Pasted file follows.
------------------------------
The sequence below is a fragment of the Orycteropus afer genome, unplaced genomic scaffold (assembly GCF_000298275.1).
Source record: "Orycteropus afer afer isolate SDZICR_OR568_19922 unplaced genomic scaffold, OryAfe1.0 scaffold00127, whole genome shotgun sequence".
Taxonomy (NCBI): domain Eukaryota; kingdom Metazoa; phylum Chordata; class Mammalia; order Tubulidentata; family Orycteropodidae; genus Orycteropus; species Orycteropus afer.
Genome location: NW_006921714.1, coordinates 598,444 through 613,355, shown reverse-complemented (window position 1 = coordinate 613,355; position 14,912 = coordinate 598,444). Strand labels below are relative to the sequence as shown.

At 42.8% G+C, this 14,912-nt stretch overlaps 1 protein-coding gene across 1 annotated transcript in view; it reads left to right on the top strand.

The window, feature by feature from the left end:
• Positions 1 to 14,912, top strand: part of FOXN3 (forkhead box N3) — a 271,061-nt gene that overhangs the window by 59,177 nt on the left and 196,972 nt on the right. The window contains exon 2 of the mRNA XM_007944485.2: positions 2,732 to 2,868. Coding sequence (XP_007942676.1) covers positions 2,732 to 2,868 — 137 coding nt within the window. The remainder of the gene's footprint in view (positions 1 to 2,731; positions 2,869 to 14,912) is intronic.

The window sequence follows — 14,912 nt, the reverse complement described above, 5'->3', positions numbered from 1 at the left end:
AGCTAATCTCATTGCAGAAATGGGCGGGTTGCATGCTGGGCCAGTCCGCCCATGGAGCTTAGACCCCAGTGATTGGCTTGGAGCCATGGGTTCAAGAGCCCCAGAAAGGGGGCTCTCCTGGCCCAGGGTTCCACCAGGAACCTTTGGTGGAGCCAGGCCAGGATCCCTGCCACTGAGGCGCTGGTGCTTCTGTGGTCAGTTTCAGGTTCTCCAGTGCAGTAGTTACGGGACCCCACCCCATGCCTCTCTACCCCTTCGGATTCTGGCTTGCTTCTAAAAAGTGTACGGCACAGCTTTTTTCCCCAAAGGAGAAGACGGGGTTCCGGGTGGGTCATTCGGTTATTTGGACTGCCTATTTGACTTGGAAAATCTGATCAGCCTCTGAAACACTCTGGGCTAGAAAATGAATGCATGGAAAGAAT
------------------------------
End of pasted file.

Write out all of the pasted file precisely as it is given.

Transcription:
The sequence below is a fragment of the Orycteropus afer genome, unplaced genomic scaffold (assembly GCF_000298275.1).
Source record: "Orycteropus afer afer isolate SDZICR_OR568_19922 unplaced genomic scaffold, OryAfe1.0 scaffold00127, whole genome shotgun sequence".
Taxonomy (NCBI): domain Eukaryota; kingdom Metazoa; phylum Chordata; class Mammalia; order Tubulidentata; family Orycteropodidae; genus Orycteropus; species Orycteropus afer.
Genome location: NW_006921714.1, coordinates 598,444 through 613,355, shown reverse-complemented (window position 1 = coordinate 613,355; position 14,912 = coordinate 598,444). Strand labels below are relative to the sequence as shown.

At 42.8% G+C, this 14,912-nt stretch overlaps 1 protein-coding gene across 1 annotated transcript in view; it reads left to right on the top strand.

The window, feature by feature from the left end:
• Positions 1 to 14,912, top strand: part of FOXN3 (forkhead box N3) — a 271,061-nt gene that overhangs the window by 59,177 nt on the left and 196,972 nt on the right. The window contains exon 2 of the mRNA XM_007944485.2: positions 2,732 to 2,868. Coding sequence (XP_007942676.1) covers positions 2,732 to 2,868 — 137 coding nt within the window. The remainder of the gene's footprint in view (positions 1 to 2,731; positions 2,869 to 14,912) is intronic.

The window sequence follows — 14,912 nt, the reverse complement described above, 5'->3', positions numbered from 1 at the left end:
AGCTAATCTCATTGCAGAAATGGGCGGGTTGCATGCTGGGCCAGTCCGCCCATGGAGCTTAGACCCCAGTGATTGGCTTGGAGCCATGGGTTCAAGAGCCCCAGAAAGGGGGCTCTCCTGGCCCAGGGTTCCACCAGGAACCTTTGGTGGAGCCAGGCCAGGATCCCTGCCACTGAGGCGCTGGTGCTTCTGTGGTCAGTTTCAGGTTCTCCAGTGCAGTAGTTACGGGACCCCACCCCATGCCTCTCTACCCCTTCGGATTCTGGCTTGCTTCTAAAAAGTGTACGGCACAGCTTTTTTCCCCAAAGGAGAAGACGGGGTTCCGGGTGGGTCATTCGGTTATTTGGACTGCCTATTTGACTTGGAAAATCTGATCAGCCTCTGAAACACTCTGGGCTAGAAAATGAATGCATGGAAAGAAT